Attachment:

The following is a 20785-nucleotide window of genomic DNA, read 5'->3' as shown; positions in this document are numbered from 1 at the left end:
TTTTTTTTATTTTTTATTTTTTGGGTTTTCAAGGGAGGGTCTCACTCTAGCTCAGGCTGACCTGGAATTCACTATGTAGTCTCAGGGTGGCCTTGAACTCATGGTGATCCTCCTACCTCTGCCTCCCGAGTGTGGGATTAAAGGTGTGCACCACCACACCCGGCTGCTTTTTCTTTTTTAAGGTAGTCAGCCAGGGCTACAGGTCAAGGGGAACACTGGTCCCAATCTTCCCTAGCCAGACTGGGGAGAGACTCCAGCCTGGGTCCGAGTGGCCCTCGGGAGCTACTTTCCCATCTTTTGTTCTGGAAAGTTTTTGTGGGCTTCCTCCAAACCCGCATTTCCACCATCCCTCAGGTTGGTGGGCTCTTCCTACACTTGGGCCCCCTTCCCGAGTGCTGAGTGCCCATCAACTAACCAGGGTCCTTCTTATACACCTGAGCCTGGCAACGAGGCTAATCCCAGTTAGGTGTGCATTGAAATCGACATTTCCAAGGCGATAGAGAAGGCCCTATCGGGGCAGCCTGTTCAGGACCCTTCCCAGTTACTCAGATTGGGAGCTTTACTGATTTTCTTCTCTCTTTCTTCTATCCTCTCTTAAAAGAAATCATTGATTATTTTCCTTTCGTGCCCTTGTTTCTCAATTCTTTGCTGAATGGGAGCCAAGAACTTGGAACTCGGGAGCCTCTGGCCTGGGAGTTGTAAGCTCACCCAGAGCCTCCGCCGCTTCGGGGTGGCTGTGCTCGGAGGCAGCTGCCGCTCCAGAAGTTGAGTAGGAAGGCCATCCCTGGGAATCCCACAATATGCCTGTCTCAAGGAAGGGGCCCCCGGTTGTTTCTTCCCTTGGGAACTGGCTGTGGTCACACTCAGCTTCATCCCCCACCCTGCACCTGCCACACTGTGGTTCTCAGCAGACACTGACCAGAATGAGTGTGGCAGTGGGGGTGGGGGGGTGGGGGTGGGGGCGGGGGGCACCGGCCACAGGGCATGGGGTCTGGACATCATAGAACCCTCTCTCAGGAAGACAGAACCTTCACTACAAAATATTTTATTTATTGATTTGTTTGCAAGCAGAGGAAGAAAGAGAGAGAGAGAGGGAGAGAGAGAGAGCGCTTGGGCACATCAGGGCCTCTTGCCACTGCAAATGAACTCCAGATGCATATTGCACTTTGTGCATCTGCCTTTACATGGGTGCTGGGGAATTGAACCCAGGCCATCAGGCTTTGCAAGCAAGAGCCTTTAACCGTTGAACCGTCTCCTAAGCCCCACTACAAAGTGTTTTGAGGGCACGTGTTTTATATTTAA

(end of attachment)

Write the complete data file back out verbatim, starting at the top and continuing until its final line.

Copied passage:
The following is a 20785-nucleotide window of genomic DNA, read 5'->3' as shown; positions in this document are numbered from 1 at the left end:
TTTTTTTTATTTTTTATTTTTTGGGTTTTCAAGGGAGGGTCTCACTCTAGCTCAGGCTGACCTGGAATTCACTATGTAGTCTCAGGGTGGCCTTGAACTCATGGTGATCCTCCTACCTCTGCCTCCCGAGTGTGGGATTAAAGGTGTGCACCACCACACCCGGCTGCTTTTTCTTTTTTAAGGTAGTCAGCCAGGGCTACAGGTCAAGGGGAACACTGGTCCCAATCTTCCCTAGCCAGACTGGGGAGAGACTCCAGCCTGGGTCCGAGTGGCCCTCGGGAGCTACTTTCCCATCTTTTGTTCTGGAAAGTTTTTGTGGGCTTCCTCCAAACCCGCATTTCCACCATCCCTCAGGTTGGTGGGCTCTTCCTACACTTGGGCCCCCTTCCCGAGTGCTGAGTGCCCATCAACTAACCAGGGTCCTTCTTATACACCTGAGCCTGGCAACGAGGCTAATCCCAGTTAGGTGTGCATTGAAATCGACATTTCCAAGGCGATAGAGAAGGCCCTATCGGGGCAGCCTGTTCAGGACCCTTCCCAGTTACTCAGATTGGGAGCTTTACTGATTTTCTTCTCTCTTTCTTCTATCCTCTCTTAAAAGAAATCATTGATTATTTTCCTTTCGTGCCCTTGTTTCTCAATTCTTTGCTGAATGGGAGCCAAGAACTTGGAACTCGGGAGCCTCTGGCCTGGGAGTTGTAAGCTCACCCAGAGCCTCCGCCGCTTCGGGGTGGCTGTGCTCGGAGGCAGCTGCCGCTCCAGAAGTTGAGTAGGAAGGCCATCCCTGGGAATCCCACAATATGCCTGTCTCAAGGAAGGGGCCCCCGGTTGTTTCTTCCCTTGGGAACTGGCTGTGGTCACACTCAGCTTCATCCCCCACCCTGCACCTGCCACACTGTGGTTCTCAGCAGACACTGACCAGAATGAGTGTGGCAGTGGGGGTGGGGGGGTGGGGGTGGGGGCGGGGGGCACCGGCCACAGGGCATGGGGTCTGGACATCATAGAACCCTCTCTCAGGAAGACAGAACCTTCACTACAAAATATTTTATTTATTGATTTGTTTGCAAGCAGAGGAAGAAAGAGAGAGAGAGAGGGAGAGAGAGAGAGCGCTTGGGCACATCAGGGCCTCTTGCCACTGCAAATGAACTCCAGATGCATATTGCACTTTGTGCATCTGCCTTTACATGGGTGCTGGGGAATTGAACCCAGGCCATCAGGCTTTGCAAGCAAGAGCCTTTAACCGTTGAACCGTCTCCTAAGCCCCACTACAAAGTGTTTTGAGGGCACGTGTTTTATATTTAA